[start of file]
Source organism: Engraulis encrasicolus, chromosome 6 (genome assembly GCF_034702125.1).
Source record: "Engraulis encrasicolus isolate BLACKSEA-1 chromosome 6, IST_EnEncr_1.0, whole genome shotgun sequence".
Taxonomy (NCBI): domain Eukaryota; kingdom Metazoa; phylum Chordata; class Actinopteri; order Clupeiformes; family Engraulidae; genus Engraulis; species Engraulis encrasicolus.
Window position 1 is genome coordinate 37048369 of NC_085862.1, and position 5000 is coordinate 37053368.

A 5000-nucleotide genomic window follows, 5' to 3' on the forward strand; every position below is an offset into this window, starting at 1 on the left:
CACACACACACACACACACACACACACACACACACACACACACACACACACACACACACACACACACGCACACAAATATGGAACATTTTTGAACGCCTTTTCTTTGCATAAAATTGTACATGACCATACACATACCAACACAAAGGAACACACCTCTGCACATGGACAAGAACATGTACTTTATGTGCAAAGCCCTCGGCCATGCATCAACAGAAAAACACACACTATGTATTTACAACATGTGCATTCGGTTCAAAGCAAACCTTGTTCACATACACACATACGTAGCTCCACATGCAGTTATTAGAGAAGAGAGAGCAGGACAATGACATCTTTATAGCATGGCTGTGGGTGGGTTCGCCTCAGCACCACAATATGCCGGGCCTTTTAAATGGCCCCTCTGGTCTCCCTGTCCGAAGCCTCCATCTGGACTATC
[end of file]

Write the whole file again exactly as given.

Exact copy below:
Source organism: Engraulis encrasicolus, chromosome 6 (genome assembly GCF_034702125.1).
Source record: "Engraulis encrasicolus isolate BLACKSEA-1 chromosome 6, IST_EnEncr_1.0, whole genome shotgun sequence".
Taxonomy (NCBI): domain Eukaryota; kingdom Metazoa; phylum Chordata; class Actinopteri; order Clupeiformes; family Engraulidae; genus Engraulis; species Engraulis encrasicolus.
Window position 1 is genome coordinate 37048369 of NC_085862.1, and position 5000 is coordinate 37053368.

A 5000-nucleotide genomic window follows, 5' to 3' on the forward strand; every position below is an offset into this window, starting at 1 on the left:
CACACACACACACACACACACACACACACACACACACACACACACACACACACACACACACACACACGCACACAAATATGGAACATTTTTGAACGCCTTTTCTTTGCATAAAATTGTACATGACCATACACATACCAACACAAAGGAACACACCTCTGCACATGGACAAGAACATGTACTTTATGTGCAAAGCCCTCGGCCATGCATCAACAGAAAAACACACACTATGTATTTACAACATGTGCATTCGGTTCAAAGCAAACCTTGTTCACATACACACATACGTAGCTCCACATGCAGTTATTAGAGAAGAGAGAGCAGGACAATGACATCTTTATAGCATGGCTGTGGGTGGGTTCGCCTCAGCACCACAATATGCCGGGCCTTTTAAATGGCCCCTCTGGTCTCCCTGTCCGAAGCCTCCATCTGGACTATC